Women are also not allowed to own anything, everything they have is for their husbands. Women are not given the right to own any property or anything by any means. A woman from Kenya talked in a ted talk and she said “ Because my mother was a woman she was not allowed to own any property and by default, everything in the family anyway belongs to my father, so he had the right”( Ntaiya). In Kenya women are not given the right to own anything, everything belongs to the father by default no matter what he has the right over it. If the husband dies everything passes down to the son if they have one. If they do not then it is taken away. Women also are not given the right to question or ask why they can own anything and why their husband has a right over everything “And if my mother ever questioned him, he would beat her, abused her” ( Ntaiya). If Ntaiya’s mother questioned her husband he would beat her and abuse her. She did not have the right to stand up to her husband because then she was violated just for questioning her husband. This just shows that women are not given the same rights as men. They have to suffer many things just because society does not see them as an equal.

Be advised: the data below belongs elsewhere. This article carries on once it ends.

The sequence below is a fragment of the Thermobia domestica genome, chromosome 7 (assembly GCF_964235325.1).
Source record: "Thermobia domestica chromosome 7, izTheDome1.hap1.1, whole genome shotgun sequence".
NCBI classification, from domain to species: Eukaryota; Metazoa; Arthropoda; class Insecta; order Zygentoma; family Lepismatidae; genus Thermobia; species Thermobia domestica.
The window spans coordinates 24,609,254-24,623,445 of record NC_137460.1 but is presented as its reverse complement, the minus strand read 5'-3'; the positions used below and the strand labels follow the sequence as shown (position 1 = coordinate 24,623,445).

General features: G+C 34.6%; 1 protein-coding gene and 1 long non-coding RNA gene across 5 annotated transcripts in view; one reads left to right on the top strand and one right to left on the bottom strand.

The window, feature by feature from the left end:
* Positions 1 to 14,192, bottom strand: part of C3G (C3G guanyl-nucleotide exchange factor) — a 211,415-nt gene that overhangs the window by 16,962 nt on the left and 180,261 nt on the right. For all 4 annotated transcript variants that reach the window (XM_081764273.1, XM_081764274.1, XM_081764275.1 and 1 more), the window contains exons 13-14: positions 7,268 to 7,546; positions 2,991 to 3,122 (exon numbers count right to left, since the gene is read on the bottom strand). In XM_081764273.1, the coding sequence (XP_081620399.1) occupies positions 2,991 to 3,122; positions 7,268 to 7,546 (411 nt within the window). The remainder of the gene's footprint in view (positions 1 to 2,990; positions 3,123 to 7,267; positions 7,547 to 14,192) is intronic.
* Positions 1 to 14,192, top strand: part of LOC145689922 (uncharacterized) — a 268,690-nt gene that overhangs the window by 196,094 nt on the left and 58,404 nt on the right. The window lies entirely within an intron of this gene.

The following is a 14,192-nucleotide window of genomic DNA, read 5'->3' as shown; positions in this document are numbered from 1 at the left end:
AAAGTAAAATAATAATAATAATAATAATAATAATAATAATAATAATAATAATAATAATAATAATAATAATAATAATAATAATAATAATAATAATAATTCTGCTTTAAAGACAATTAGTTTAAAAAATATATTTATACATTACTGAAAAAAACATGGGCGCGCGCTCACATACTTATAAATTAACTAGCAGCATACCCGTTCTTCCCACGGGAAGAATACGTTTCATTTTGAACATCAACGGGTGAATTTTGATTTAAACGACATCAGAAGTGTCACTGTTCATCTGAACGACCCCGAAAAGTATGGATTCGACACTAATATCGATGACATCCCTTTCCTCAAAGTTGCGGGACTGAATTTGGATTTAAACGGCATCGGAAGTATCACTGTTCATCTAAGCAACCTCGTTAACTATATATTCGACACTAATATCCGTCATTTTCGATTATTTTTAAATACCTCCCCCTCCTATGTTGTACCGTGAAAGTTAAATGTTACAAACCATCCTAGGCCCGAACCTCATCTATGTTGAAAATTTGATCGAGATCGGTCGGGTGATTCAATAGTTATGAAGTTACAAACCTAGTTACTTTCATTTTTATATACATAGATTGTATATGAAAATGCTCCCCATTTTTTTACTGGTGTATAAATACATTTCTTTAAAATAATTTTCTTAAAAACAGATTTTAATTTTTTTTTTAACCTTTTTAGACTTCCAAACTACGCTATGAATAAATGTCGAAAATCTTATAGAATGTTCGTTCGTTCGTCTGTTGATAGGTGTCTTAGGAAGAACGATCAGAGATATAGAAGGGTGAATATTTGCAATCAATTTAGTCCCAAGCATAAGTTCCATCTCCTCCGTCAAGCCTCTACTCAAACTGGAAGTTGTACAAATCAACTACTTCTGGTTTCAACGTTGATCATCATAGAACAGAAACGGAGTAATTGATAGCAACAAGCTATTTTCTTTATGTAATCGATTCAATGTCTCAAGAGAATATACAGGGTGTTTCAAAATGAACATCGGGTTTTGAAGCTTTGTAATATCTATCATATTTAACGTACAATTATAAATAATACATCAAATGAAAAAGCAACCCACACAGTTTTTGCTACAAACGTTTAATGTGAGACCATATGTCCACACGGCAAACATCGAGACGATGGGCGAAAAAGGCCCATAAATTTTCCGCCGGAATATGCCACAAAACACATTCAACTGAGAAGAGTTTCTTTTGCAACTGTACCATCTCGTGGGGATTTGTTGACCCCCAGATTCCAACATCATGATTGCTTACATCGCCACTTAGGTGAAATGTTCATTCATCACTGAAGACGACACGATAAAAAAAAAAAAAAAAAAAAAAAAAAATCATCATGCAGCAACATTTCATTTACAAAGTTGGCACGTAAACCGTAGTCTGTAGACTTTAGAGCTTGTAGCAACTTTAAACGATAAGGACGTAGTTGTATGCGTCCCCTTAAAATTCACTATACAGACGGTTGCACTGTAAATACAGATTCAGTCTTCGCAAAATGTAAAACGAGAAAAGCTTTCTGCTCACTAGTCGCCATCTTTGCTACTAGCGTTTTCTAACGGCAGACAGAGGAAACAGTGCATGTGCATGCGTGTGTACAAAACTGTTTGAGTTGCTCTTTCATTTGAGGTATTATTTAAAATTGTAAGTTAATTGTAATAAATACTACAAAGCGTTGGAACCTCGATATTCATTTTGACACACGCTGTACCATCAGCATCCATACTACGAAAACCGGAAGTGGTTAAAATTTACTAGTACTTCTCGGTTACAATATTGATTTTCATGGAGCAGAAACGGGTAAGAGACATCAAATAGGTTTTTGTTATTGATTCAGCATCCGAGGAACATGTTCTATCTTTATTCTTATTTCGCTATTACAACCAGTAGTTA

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Women also do not have a right over their body. In Kenya they have a tradition that women have to go through in order to become into women. “In our tradition, there is a ceremony that girls have to undergo to become women, and it’s a rite of passage to womanhood”(Ntaiya). In Kenya Ntaiya’s country, they have this tradition that women have to go through in order to become women. once they go through this tradition they are good to become a wife. In this traditional ceremony that girls have to go through a genetial mutation where women’s genitals (clitoris) are cut off in order for when they get married and have sexual relationships they will not enjoy sex. “There was a woman sitting in the middle of it, and this woman was waiting to hold us. I was first. There were my sisters and a couple of other girls, and as I approached her, she looked at me, and I sat down. And I sat down, and I opened my legs. As I opened my leg, another woman came, and this woman was carrying a knife. And as she carried the knife, she walked toward me and as she held the clitoris, and she cut it off”(Ntaiya). Ntaiya was not given the choice over her body and she had to go through the genital mutilation. They were preparing Ntaiyas body because she was up to age in order to become a wife. She also was one of the lucky survivors because many girls die from an infection after going through this tradition. Overall women are not given a right over what they should do with their body, they are just being prepared for they could get married.